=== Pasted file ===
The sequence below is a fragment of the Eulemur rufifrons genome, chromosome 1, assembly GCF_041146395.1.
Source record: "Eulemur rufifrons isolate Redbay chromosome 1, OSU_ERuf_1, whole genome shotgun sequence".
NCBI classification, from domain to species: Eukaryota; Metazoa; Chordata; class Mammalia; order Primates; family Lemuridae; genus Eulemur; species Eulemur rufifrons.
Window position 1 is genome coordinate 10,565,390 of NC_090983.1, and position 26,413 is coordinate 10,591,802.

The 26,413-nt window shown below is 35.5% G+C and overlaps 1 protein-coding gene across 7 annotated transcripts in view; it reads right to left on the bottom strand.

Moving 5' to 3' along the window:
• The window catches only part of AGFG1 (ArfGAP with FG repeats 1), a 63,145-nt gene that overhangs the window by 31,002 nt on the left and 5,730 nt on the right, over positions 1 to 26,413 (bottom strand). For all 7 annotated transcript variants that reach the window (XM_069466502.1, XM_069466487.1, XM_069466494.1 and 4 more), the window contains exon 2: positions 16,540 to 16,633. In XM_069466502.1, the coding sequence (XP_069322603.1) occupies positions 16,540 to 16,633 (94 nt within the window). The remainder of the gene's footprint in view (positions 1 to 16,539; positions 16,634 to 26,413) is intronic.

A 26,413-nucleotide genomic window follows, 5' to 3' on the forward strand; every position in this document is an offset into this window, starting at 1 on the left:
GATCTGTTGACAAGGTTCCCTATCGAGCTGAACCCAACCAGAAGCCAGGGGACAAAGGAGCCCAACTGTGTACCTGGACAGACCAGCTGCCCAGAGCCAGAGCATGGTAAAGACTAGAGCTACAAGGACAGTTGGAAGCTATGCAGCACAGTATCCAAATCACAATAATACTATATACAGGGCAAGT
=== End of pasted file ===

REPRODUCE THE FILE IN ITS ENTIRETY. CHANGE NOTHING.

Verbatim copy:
The sequence below is a fragment of the Eulemur rufifrons genome, chromosome 1, assembly GCF_041146395.1.
Source record: "Eulemur rufifrons isolate Redbay chromosome 1, OSU_ERuf_1, whole genome shotgun sequence".
NCBI classification, from domain to species: Eukaryota; Metazoa; Chordata; class Mammalia; order Primates; family Lemuridae; genus Eulemur; species Eulemur rufifrons.
Window position 1 is genome coordinate 10,565,390 of NC_090983.1, and position 26,413 is coordinate 10,591,802.

The 26,413-nt window shown below is 35.5% G+C and overlaps 1 protein-coding gene across 7 annotated transcripts in view; it reads right to left on the bottom strand.

Moving 5' to 3' along the window:
• The window catches only part of AGFG1 (ArfGAP with FG repeats 1), a 63,145-nt gene that overhangs the window by 31,002 nt on the left and 5,730 nt on the right, over positions 1 to 26,413 (bottom strand). For all 7 annotated transcript variants that reach the window (XM_069466502.1, XM_069466487.1, XM_069466494.1 and 4 more), the window contains exon 2: positions 16,540 to 16,633. In XM_069466502.1, the coding sequence (XP_069322603.1) occupies positions 16,540 to 16,633 (94 nt within the window). The remainder of the gene's footprint in view (positions 1 to 16,539; positions 16,634 to 26,413) is intronic.

A 26,413-nucleotide genomic window follows, 5' to 3' on the forward strand; every position in this document is an offset into this window, starting at 1 on the left:
GATCTGTTGACAAGGTTCCCTATCGAGCTGAACCCAACCAGAAGCCAGGGGACAAAGGAGCCCAACTGTGTACCTGGACAGACCAGCTGCCCAGAGCCAGAGCATGGTAAAGACTAGAGCTACAAGGACAGTTGGAAGCTATGCAGCACAGTATCCAAATCACAATAATACTATATACAGGGCAAGT